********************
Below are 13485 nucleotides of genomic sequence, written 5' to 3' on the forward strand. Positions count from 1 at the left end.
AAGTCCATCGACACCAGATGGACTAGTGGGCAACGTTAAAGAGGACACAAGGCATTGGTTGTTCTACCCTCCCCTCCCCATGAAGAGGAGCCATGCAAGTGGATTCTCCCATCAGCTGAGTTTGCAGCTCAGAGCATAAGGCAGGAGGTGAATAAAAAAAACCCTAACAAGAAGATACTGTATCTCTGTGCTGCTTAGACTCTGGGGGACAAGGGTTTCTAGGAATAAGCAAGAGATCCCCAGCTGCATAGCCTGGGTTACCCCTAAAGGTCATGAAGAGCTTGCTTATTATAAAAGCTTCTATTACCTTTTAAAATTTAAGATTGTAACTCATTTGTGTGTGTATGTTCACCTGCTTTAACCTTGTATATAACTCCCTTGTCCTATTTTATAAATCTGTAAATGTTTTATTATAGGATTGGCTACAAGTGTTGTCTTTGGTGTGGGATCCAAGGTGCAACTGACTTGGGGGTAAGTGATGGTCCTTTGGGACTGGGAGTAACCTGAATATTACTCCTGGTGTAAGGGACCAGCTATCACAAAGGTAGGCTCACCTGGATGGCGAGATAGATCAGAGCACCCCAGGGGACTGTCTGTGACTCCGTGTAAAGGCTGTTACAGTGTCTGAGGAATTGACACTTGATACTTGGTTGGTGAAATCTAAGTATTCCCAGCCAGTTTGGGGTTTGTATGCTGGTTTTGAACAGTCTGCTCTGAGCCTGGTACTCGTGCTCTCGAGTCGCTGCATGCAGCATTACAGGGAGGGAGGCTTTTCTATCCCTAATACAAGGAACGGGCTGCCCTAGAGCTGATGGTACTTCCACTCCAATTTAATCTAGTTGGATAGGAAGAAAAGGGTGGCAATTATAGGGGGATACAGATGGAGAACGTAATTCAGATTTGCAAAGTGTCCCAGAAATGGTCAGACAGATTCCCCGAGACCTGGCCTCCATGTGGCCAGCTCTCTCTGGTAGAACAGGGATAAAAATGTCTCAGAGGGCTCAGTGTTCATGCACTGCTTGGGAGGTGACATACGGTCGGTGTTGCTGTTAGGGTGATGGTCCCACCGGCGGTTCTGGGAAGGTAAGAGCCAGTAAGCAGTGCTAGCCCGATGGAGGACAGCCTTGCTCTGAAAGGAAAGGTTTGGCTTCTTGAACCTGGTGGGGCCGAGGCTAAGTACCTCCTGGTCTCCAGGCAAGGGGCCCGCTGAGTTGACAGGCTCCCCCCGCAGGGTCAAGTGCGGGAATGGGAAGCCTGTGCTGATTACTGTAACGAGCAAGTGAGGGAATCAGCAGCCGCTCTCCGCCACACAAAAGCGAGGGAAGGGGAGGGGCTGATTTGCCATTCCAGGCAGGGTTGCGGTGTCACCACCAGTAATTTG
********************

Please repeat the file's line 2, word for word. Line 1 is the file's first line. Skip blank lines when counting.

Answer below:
AAGTCCATCGACACCAGATGGACTAGTGGGCAACGTTAAAGAGGACACAAGGCATTGGTTGTTCTACCCTCCCCTCCCCATGAAGAGGAGCCATGCAAGTGGATTCTCCCATCAGCTGAGTTTGCAGCTCAGAGCATAAGGCAGGAGGTGAATAAAAAAAACCCTAACAAGAAGATACTGTATCTCTGTGCTGCTTAGACTCTGGGGGACAAGGGTTTCTAGGAATAAGCAAGAGATCCCCAGCTGCATAGCCTGGGTTACCCCTAAAGGTCATGAAGAGCTTGCTTATTATAAAAGCTTCTATTACCTTTTAAAATTTAAGATTGTAACTCATTTGTGTGTGTATGTTCACCTGCTTTAACCTTGTATATAACTCCCTTGTCCTATTTTATAAATCTGTAAATGTTTTATTATAGGATTGGCTACAAGTGTTGTCTTTGGTGTGGGATCCAAGGTGCAACTGACTTGGGGGTAAGTGATGGTCCTTTGGGACTGGGAGTAACCTGAATATTACTCCTGGTGTAAGGGACCAGCTATCACAAAGGTAGGCTCACCTGGATGGCGAGATAGATCAGAGCACCCCAGGGGACTGTCTGTGACTCCGTGTAAAGGCTGTTACAGTGTCTGAGGAATTGACACTTGATACTTGGTTGGTGAAATCTAAGTATTCCCAGCCAGTTTGGGGTTTGTATGCTGGTTTTGAACAGTCTGCTCTGAGCCTGGTACTCGTGCTCTCGAGTCGCTGCATGCAGCATTACAGGGAGGGAGGCTTTTCTATCCCTAATACAAGGAACGGGCTGCCCTAGAGCTGATGGTACTTCCACTCCAATTTAATCTAGTTGGATAGGAAGAAAAGGGTGGCAATTATAGGGGGATACAGATGGAGAACGTAATTCAGATTTGCAAAGTGTCCCAGAAATGGTCAGACAGATTCCCCGAGACCTGGCCTCCATGTGGCCAGCTCTCTCTGGTAGAACAGGGATAAAAATGTCTCAGAGGGCTCAGTGTTCATGCACTGCTTGGGAGGTGACATACGGTCGGTGTTGCTGTTAGGGTGATGGTCCCACCGGCGGTTCTGGGAAGGTAAGAGCCAGTAAGCAGTGCTAGCCCGATGGAGGACAGCCTTGCTCTGAAAGGAAAGGTTTGGCTTCTTGAACCTGGTGGGGCCGAGGCTAAGTACCTCCTGGTCTCCAGGCAAGGGGCCCGCTGAGTTGACAGGCTCCCCCCGCAGGGTCAAGTGCGGGAATGGGAAGCCTGTGCTGATTACTGTAACGAGCAAGTGAGGGAATCAGCAGCCGCTCTCCGCCACACAAAAGCGAGGGAAGGGGAGGGGCTGATTTGCCATTCCAGGCAGGGTTGCGGTGTCACCACCAGTAATTTG